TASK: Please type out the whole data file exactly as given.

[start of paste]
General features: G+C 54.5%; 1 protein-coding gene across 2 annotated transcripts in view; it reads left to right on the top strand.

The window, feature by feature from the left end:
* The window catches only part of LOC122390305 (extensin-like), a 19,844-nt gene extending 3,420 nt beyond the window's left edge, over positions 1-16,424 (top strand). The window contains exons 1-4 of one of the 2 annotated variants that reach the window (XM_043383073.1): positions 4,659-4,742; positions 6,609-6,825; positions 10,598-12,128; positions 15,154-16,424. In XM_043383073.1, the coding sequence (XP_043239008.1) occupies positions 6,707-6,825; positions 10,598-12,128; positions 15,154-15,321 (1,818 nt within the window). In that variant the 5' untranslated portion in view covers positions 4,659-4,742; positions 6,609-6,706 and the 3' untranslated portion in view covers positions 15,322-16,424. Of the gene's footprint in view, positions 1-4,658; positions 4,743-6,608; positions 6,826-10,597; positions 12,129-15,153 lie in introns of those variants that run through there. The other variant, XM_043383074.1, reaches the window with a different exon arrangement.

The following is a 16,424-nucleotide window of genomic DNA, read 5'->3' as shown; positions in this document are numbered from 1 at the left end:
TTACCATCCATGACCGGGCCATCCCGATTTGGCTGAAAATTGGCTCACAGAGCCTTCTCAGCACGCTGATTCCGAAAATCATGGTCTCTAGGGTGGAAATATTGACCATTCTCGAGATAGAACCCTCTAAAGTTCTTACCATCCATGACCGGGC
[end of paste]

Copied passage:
General features: G+C 54.5%; 1 protein-coding gene across 2 annotated transcripts in view; it reads left to right on the top strand.

The window, feature by feature from the left end:
* The window catches only part of LOC122390305 (extensin-like), a 19,844-nt gene extending 3,420 nt beyond the window's left edge, over positions 1-16,424 (top strand). The window contains exons 1-4 of one of the 2 annotated variants that reach the window (XM_043383073.1): positions 4,659-4,742; positions 6,609-6,825; positions 10,598-12,128; positions 15,154-16,424. In XM_043383073.1, the coding sequence (XP_043239008.1) occupies positions 6,707-6,825; positions 10,598-12,128; positions 15,154-15,321 (1,818 nt within the window). In that variant the 5' untranslated portion in view covers positions 4,659-4,742; positions 6,609-6,706 and the 3' untranslated portion in view covers positions 15,322-16,424. Of the gene's footprint in view, positions 1-4,658; positions 4,743-6,608; positions 6,826-10,597; positions 12,129-15,153 lie in introns of those variants that run through there. The other variant, XM_043383074.1, reaches the window with a different exon arrangement.

The following is a 16,424-nucleotide window of genomic DNA, read 5'->3' as shown; positions in this document are numbered from 1 at the left end:
TTACCATCCATGACCGGGCCATCCCGATTTGGCTGAAAATTGGCTCACAGAGCCTTCTCAGCACGCTGATTCCGAAAATCATGGTCTCTAGGGTGGAAATATTGACCATTCTCGAGATAGAACCCTCTAAAGTTCTTACCATCCATGACCGGGC